There's been too much cuteness in our home lately.

  • There's dog hair everywhere! And I'm okay with it. I did wonder how I'd handle the shedding but turns out, there's nothing much you can do except clean more often and accept that your dog is going to shed no matter how much you brush her.

    We do try to brush her almost every evening but especially since it's Spring/Summer, we were told that she's been shedding a lot more.

    See all that white fluff on the grass? That's how much she shed when Shane brushed her the other day. She looks so embarrassed LOL!

  • I have a constant companion. On most other days when I work from home, there's usually total silence around me. Not that it's any different having Kasha around because she's super quiet and well behaved, but I suddenly have a shadow. Every time I get up from my seat, she does too. She sits right next to me while I write and always panics a little bit when I disappear into another room.

    In fact, when I closed the glass door to the living room before getting into the shower one day (because I didn't want her to start barking if the neighbours left again), she looked at me with so much hurt and apprehension that I went over to her, kneeled down and made a pinky promise to be right back. And once I got back, she did a little circle around me and rested her chin on my lap.

    My heart!

  • When I said constant companion...

    ...I meant constant companion.

    When I load the dishwasher, she comes up to me like, "Hey, I could just lick those plates clean if you like".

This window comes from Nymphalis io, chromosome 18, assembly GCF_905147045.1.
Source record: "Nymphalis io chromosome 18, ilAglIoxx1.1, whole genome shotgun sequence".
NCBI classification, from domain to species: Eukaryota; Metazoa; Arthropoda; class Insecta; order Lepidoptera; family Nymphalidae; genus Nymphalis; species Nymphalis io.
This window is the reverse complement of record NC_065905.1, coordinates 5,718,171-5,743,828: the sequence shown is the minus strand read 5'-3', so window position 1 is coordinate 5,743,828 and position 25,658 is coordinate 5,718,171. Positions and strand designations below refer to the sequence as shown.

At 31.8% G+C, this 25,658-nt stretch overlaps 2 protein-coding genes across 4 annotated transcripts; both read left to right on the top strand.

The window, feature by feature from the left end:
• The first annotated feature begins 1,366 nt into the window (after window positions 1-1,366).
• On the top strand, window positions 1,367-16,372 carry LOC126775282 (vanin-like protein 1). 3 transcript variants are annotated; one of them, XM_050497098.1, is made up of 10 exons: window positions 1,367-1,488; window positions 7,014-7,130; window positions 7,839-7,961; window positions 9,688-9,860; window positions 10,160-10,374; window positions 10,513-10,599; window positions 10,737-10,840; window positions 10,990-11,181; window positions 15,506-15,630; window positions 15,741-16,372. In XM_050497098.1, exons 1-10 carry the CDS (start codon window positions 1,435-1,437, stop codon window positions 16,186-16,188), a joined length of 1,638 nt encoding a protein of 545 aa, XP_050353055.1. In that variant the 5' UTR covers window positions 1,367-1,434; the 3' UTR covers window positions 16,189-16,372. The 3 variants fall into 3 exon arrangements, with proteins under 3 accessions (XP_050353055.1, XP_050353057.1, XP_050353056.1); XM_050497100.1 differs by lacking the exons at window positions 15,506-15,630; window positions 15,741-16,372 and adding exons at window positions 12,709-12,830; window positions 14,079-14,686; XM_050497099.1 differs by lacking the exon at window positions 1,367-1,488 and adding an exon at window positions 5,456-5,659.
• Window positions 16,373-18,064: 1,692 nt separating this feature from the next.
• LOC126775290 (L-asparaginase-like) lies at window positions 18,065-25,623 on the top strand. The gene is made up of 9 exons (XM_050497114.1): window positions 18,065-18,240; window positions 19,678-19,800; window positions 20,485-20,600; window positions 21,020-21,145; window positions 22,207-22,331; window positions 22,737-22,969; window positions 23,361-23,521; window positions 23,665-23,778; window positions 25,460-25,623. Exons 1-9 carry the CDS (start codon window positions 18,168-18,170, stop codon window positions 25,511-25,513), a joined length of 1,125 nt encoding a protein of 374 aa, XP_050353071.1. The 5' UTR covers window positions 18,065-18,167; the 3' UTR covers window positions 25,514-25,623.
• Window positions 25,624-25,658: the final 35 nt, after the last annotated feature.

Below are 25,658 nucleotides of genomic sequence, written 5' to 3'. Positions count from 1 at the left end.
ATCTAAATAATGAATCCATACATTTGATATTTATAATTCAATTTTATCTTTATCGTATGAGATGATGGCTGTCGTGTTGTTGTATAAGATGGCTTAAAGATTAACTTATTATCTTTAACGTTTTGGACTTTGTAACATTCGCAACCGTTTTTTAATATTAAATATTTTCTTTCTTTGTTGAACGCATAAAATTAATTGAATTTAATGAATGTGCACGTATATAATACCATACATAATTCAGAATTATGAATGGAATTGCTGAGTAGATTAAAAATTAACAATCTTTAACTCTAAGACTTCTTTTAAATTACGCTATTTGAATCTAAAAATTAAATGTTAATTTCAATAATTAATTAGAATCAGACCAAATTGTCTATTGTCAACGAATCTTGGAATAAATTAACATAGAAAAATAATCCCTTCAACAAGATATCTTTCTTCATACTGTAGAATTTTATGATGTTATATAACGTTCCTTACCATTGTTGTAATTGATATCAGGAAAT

When I sort out the laundry, she comes in, sniffs around and looks at me disapprovingly like, "Hmm...they smell too clean for my taste. I'll just leave you to it".

    When I go to the bathroom, I actually have to close the door now because she'd sit right there, looking at me like, "Do you need some help, human? You look like you could use some help".

    But you know what? I quite like having a shadow.

  • We're total noobs.

    You know how first-time parents spend all their time just staring at their baby, trying to figure out if everything is alright? I don't know if first-time dog parents do it too but Shane and I have not left her alone for even a minute except during night-night. One of us is constantly with her and more times than we like to admit, we've stopped everything we were doing to ask questions like,

    "Why is she making that sound?"

    "Why is she sitting right there?"

    "Why hasn't she moved at all in the past 12 minutes?"

    "Why is her leg doing that in her sleep? Is she in pain?"

    In fact, yesterday while we were making dinner, we both took turns tiptoeing to her, just to watch her sleep with her eyes open. It was the cutest thing in the world.

  • She freaks out easily. This could probably be because she's such a well-mannered dog, but almost everything makes her jump. Once when I was brushing my teeth while listening to a podcast, she came and stood outside the bathroom for some time. Then when she finally mustered up the courage to enter the bathroom, a woman's voice boomed out of my phone and she jumped. Like, "I'm so sorry, I didn't mean to interrupt your conversation".